Assisted living has become that long overdue “happy medium” that families have waited for to provide peace of mind while also helping their elderly loved one maintain some degree of independence. It’s often a preferred option to a nursing home while also having skilled medical care on the grounds. While it’s not the right choice for many, many of us know that our parents are living longer and healthier in a modern society – which makes it right for those families.
Remember, each state has its own licensing and compliance guidelines. What works for your cousin in Wyoming might not be an option in New Hampshire. Not only that, but not all assisted living facilities are created equally. For instance, in early March, New Hampshire state officials forced an assisted living facility to close its doors and send its residents back to their families. The reason is the facility failed to meet minimum state code requirements. The codes require the elderly residents of the facility to be able to evacuate the building within 13 minutes. The staff was unable to do that.
According to State Rep. Laurie Harding, the vice chair of the Health, Human Services & Elderly Affairs Committee, families of many older New Hampshire residents “struggle to find affordable assisted-living facilities and nursing homes because of the low reimbursement rates paid by Medicaid and Medicare.” This, she said, “…is a huge policy issue in terms of trying to evaluate our long-term care for the elderly and how we pay for it. “We have to get more creative because people don’t want to live in nursing homes necessarily and assisted living gives them greater alternatives for less money.”
The issue is especially important for New Hampshire. Harding notes, “We are fast becoming one of the four oldest states in the country.”
That’s not to say all facilities are lacking, but it does reiterate the purpose of due diligence and careful selections.
Many assisted living facilities provide private units or apartments and most offer plenty of recreational opportunities. For those who are active and want to stay that way, they often discover golf courses, walking trails, swimming pools and even tennis courts in very close proximity to their assisted living facility.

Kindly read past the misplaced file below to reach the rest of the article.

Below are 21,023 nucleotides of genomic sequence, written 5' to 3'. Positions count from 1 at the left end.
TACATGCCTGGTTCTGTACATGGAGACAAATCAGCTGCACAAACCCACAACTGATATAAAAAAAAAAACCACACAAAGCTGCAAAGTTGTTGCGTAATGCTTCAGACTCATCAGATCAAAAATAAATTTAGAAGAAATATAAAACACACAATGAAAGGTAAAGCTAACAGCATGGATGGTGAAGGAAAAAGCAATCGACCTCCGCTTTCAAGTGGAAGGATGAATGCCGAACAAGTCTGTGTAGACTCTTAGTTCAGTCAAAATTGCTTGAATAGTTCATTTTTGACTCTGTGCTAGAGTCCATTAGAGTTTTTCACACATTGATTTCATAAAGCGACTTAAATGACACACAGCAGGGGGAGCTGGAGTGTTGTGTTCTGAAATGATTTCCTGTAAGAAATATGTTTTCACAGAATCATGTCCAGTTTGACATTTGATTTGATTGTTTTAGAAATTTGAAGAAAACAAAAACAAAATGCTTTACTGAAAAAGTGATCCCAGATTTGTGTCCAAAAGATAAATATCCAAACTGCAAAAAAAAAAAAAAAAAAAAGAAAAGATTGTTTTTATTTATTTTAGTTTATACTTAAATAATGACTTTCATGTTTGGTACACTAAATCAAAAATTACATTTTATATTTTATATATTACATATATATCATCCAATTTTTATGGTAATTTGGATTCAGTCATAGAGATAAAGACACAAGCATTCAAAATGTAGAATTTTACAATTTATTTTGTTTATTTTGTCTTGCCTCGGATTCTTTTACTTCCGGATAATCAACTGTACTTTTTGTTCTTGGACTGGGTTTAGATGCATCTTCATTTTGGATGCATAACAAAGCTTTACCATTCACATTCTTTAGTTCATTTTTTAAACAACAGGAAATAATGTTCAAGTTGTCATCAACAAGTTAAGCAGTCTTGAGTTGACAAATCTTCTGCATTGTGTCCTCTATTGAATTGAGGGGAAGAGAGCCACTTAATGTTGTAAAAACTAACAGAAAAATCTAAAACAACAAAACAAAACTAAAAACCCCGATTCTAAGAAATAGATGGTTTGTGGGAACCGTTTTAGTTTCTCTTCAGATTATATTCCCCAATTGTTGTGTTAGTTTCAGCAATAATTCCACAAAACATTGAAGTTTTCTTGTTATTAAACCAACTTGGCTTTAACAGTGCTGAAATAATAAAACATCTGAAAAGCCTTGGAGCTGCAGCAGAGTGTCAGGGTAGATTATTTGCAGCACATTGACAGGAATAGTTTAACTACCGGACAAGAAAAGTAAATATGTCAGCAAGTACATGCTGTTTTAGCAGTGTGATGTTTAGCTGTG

The versatility is an additional benefit. For those who aren’t as active as their neighbors, they are afforded other options, perhaps dinner at a local restaurant, while the more active residents carry on with their plans for a shopping day. That’s not to say it’s available in every facility, but it’s important to understand what’s offered and what’s not offered.
Some assisted living facilities will also offer laundry service, minimal health monitoring and some will take on the task of ensuring a resident’s prescriptions are always filled. Note too that most New Hampshire assisted living facilities are committed to excellence. They carefully investigate any potential employee’s past – including criminal charges, a history of drug abuse and more.
Families feel comfortable with their choices when they know the facility does not leave the proverbial stone unturned. Remember, too, that most also offer around the clock security With Alzheimer’s and dementia always a possibility, security can keep Mom or Dad from wandering off.
Other things to look out for include the presence of handicap parking, ramps and more. Can wheelchairs navigate the property? Have you checked with the Better Business Bureau as well as New Hampshire’s licensing ability? What is the facility’s employee turnover rate? Is the facility clean? Is the staff helpful and patient?
Finally – don’t forget to schedule a meeting with your or your loved one’s elder law attorney. Keep him in the loop so that he can catch potential problems with healthcare coverage, Medicaid and other government programs.
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